In 1968 the Stedelijk Museum — for which Crouwel had designed most of the printed matter since the early 1960s — presented an exhibition of graphic and product designers. The 'Vormgevers' poster has become a classic. 'probably the Crouwel poster that was most often reproduced in design literature,' according to Hugues Boekraad, who wrote that it represents 'the most essential image of design from Crouwel's point of view. Its most striking feature is that the grid is made visible — the same grid used in his designs for the Stedelijk Museum catalogues. It is taken as a starting point for a new, experimental letterform (but more practical than the New Alphabet). The construction of the characters, writes Boekraad, 'becomes the core of the design'.[14] The alphabet was never developed beyond the word Vormgevers until the London-based Foundry offered to digitize it, and created the Stedelijk font.

One of Crouwel's most interesting alphabets is the one he created for the small Fodor Museum. For the cover of the museum's bulletin he conceived a basic design in two colours which was to be overprinted in black for each issue. To save money on typesetting, the black text was 'set' on an electric typewriter which Crouwel had at his disposal at the Stedelijk (it came with a typist). Crouwel liked the contemporary look of the square typeface, and also the idea that the monospaced characters formed both horizontal and vertical lines. This was made visible by a regular pattern of pink dots on the orange background. The characters f o d o r and the numerals were created on top of this grid. What could have been a straightforward modernist construction became quite a remarkable typeface through a simple but brilliant intervention. By breaking through the outlines and counters of each character with rounded notches, Crowel at once created a computer-style, 'futuristic' feel and a forward movement which refers to formal writing and the traditional typefaces derived from it. A complete corporate alphabet was developed from the principles used in the fodor logotype: an admirable hybrid indeed.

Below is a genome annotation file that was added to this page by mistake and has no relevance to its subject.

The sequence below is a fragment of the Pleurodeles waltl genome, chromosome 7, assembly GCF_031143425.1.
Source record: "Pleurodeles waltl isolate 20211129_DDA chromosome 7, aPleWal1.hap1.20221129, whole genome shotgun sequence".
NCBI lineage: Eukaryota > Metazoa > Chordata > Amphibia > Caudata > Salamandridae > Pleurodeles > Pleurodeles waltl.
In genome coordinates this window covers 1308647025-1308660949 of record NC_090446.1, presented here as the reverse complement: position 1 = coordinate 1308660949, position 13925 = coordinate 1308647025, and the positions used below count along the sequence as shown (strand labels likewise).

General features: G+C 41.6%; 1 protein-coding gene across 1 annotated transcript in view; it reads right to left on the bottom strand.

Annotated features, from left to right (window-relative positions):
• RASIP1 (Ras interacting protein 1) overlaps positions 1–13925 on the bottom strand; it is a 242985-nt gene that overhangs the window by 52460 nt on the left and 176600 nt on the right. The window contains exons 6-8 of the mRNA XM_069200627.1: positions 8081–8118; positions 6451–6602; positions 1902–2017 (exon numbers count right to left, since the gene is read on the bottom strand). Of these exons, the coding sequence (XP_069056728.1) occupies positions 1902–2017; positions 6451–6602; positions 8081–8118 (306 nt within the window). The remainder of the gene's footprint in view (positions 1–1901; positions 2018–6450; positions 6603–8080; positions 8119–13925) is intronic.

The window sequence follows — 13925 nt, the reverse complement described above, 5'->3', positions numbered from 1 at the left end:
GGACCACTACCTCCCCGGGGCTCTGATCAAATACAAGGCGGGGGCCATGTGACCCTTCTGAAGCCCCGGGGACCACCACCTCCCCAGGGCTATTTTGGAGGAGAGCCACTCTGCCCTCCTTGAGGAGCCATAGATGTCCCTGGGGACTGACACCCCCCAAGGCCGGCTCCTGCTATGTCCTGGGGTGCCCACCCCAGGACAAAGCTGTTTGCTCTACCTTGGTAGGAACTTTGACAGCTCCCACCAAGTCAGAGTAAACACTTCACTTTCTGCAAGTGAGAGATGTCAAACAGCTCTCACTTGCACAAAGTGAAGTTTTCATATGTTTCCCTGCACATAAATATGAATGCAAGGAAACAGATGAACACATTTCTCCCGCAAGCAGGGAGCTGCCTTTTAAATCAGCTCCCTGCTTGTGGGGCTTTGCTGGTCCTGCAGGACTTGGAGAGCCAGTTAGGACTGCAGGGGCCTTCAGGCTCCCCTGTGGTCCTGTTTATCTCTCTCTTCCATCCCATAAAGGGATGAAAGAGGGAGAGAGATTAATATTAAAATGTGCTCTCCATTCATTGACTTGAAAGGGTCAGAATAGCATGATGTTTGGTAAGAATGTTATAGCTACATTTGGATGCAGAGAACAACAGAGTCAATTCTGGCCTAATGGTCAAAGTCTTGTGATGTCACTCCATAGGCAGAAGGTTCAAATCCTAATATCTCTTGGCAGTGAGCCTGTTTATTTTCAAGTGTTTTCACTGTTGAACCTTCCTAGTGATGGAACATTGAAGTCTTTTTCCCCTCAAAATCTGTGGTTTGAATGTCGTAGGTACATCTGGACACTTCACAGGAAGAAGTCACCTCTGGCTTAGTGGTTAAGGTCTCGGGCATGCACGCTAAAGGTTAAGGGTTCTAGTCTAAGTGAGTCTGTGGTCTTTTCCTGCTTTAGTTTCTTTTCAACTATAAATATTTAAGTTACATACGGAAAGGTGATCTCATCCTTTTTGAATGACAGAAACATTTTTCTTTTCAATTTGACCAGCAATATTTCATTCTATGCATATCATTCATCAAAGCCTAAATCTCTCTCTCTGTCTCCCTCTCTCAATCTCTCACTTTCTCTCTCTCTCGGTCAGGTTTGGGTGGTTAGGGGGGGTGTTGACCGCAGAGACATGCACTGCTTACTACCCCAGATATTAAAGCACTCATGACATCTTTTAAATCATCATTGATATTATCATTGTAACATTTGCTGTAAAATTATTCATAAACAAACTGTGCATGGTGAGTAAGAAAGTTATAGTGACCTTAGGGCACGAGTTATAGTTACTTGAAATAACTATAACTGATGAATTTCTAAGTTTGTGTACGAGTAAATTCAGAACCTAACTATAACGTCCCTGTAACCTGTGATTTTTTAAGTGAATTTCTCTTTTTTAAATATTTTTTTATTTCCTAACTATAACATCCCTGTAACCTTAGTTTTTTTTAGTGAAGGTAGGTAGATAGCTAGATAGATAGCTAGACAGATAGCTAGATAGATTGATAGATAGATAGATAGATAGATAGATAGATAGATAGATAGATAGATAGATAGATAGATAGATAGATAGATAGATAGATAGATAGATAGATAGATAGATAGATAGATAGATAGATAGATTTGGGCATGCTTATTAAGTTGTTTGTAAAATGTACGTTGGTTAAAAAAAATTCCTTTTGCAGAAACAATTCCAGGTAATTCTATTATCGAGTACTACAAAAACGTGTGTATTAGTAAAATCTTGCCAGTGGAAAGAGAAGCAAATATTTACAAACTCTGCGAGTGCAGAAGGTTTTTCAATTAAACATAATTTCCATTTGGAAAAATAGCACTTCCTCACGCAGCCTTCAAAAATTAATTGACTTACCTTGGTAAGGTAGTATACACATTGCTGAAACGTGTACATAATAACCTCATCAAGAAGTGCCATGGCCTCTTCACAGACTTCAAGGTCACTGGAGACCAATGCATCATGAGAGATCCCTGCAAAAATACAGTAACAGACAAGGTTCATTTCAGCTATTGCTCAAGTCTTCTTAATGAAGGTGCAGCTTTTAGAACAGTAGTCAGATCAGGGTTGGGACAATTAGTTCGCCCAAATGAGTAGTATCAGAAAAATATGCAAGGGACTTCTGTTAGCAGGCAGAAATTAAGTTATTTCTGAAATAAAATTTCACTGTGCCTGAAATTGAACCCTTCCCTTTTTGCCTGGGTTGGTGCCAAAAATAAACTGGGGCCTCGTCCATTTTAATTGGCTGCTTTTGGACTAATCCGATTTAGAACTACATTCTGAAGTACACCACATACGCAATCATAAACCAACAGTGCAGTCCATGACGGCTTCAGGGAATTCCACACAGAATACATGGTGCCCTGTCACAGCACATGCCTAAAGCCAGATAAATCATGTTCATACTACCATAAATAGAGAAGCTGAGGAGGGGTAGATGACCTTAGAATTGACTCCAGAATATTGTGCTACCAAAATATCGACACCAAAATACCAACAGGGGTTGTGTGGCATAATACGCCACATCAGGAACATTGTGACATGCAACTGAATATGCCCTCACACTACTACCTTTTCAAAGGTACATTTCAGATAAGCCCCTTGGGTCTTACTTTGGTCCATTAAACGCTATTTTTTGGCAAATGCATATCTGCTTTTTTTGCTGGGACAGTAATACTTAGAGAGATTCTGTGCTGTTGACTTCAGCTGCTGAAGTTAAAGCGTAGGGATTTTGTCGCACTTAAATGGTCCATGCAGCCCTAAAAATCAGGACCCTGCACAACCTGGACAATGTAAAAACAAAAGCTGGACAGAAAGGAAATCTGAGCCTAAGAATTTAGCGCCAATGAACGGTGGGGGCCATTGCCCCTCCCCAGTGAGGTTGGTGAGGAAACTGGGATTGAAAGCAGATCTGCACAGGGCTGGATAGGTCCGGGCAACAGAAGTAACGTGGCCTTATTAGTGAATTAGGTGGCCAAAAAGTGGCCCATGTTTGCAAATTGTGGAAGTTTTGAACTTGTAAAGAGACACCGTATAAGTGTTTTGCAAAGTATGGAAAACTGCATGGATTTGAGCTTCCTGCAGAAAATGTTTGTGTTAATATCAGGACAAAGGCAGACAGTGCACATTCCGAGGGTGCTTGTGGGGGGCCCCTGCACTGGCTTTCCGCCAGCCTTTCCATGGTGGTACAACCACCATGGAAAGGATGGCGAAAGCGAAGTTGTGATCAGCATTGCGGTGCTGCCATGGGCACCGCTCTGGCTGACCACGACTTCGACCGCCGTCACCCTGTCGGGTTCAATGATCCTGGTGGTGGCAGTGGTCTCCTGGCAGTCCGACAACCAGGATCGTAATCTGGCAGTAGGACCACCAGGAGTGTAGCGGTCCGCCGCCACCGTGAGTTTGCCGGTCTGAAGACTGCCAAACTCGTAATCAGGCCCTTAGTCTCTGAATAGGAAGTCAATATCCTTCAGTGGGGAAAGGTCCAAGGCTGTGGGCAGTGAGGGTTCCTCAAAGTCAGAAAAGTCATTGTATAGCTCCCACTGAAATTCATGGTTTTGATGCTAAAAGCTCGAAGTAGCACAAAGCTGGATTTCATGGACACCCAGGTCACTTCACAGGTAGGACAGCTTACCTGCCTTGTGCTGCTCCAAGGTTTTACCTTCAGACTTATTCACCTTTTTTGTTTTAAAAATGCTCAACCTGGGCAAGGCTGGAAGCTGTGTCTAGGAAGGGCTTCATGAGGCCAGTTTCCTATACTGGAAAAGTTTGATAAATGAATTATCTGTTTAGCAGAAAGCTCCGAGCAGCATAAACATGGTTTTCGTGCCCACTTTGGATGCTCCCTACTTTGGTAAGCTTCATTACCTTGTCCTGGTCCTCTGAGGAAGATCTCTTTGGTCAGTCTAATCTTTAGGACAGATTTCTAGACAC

From Olivetti to stamps

Around 1974 Crouwel was invited by the Italian manufacturer Olivetti to design an alphabet for electric typewriters. He found himself in good company: Olivetti had simultaneously commissioned a typeface design from Josef Muller-Brockmann, the leading figure in Swiss typography, as well as Perry A. King and Herbert Lindiger. As shown by the Fodor project, Crouwel was interested in typewriter typography. He was convinced that typewriters demanded a totally different kind of letter design than typesetting and had expressed his annoyance when IBM released a system with variable widths, which made typewriting look like printed matter.